“Very Special Episodes” were an important part of my moral development. They piped the complex world into my sheltered suburban life and then told me how to feel about what I was watching, which was very helpful. Drugs are bad. Stranger danger is real. Cults will make you hug cute girls (Boy Meets World kind of muddled their message on that one.)
Although I had never seen, held, or knew anyone who owned a gun, I took the Family Matters episode in which Laura feels threatened and responds by wanting a firearm very seriously. The episode ends with Urkel rapping about the importance of turning in one’s weapon and Freddie Prinze Jr. is tough, as his wont as the credited “Tough Guy”.
My brother and I watched this episode with our babysitter, Dale, who, as far as we were concerned, was the coolest. He wore flannel and had holes in the knees of his jeans. He let us eat pizza in front of the TV. He watched Tales from the Crypt like it was no big deal.
Dale tolerated our questions to him about guns and gangs and had he ever seen a gun (yes) and whose was it (his buddy’s dad’s) and had he played with it (of course not). Dale could tell this episode would stick with us so he did what good babysitters do: he changed the topic and cheered us up. He probably just flicked the channel over to a John Candy movie, which was a small kind thing, but meant I wouldn’t have nightmares so I was grateful.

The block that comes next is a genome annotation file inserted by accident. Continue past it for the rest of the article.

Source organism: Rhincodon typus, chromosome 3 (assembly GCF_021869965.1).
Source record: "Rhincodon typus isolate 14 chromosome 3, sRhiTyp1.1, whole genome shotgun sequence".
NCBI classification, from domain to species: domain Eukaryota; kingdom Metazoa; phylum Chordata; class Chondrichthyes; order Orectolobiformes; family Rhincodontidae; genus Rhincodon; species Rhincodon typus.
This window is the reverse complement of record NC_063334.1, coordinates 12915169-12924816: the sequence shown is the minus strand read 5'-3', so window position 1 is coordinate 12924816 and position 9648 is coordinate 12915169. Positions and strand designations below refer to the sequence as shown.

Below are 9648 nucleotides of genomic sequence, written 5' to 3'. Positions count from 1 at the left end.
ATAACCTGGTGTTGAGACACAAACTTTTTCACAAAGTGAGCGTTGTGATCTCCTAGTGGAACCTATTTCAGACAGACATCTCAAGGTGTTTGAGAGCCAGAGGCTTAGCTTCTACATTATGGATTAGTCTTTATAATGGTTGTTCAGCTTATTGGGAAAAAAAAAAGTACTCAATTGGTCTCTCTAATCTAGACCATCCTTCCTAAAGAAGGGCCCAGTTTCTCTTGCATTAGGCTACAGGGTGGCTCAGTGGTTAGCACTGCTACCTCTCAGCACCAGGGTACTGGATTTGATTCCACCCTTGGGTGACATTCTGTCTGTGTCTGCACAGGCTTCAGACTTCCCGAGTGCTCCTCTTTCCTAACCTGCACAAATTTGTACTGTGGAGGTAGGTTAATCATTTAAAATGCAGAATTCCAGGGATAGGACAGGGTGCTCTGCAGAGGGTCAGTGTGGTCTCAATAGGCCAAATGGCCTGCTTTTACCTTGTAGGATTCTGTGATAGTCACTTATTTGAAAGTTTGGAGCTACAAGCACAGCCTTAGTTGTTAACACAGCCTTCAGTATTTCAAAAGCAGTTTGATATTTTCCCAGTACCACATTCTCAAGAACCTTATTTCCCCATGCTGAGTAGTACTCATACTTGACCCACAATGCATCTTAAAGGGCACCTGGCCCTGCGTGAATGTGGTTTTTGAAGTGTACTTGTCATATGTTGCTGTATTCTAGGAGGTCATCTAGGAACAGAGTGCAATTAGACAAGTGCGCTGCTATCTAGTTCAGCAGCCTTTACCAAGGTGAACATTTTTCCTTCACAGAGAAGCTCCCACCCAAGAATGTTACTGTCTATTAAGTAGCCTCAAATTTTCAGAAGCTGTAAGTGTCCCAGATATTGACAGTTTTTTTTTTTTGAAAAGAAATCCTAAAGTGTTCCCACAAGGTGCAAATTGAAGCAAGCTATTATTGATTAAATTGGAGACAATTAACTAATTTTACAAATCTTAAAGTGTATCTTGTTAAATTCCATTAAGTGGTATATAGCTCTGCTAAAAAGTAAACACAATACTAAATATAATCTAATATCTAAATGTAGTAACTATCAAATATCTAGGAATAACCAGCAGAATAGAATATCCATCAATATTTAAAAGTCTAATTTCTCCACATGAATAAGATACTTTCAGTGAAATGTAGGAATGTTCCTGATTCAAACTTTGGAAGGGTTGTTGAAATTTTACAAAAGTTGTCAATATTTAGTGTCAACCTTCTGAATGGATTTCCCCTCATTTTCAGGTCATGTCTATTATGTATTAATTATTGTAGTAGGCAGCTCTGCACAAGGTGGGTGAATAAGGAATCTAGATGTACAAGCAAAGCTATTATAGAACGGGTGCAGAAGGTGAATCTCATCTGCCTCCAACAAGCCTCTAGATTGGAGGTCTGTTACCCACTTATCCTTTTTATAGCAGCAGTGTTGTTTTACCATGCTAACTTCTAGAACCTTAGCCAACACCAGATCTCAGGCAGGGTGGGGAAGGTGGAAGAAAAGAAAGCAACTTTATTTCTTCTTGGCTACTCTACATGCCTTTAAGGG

About a year later, my mom told us that Dale hadn’t woken up one morning. He’d been rushed to the Emergency Room where his stomach was pumped and the doctors found a plethora of narcotics in his system.
Dale OD’ing completely shattered my worldview. Hadn’t he been paying attention during those episodes? Why hadn’t someone called one of the many hotlines always listed at the end? But most importantly: I still really liked Dale, which made the whole thing so confusing. He was the best babysitter. And if drugs are bad then is Dale bad? Is he an addict? Do I call a hotline?
Dale survived, but wasn’t allowed to babysit for us anymore. That was it. He didn’t die, go to jail, or even rehab.
There wasn’t any message or moral. No Urkel rapping or fourth-wall-breaking from an actor or audience cheering the show’s social conscience. The complex world was still there, except, this time, no one was telling me how to feel about it.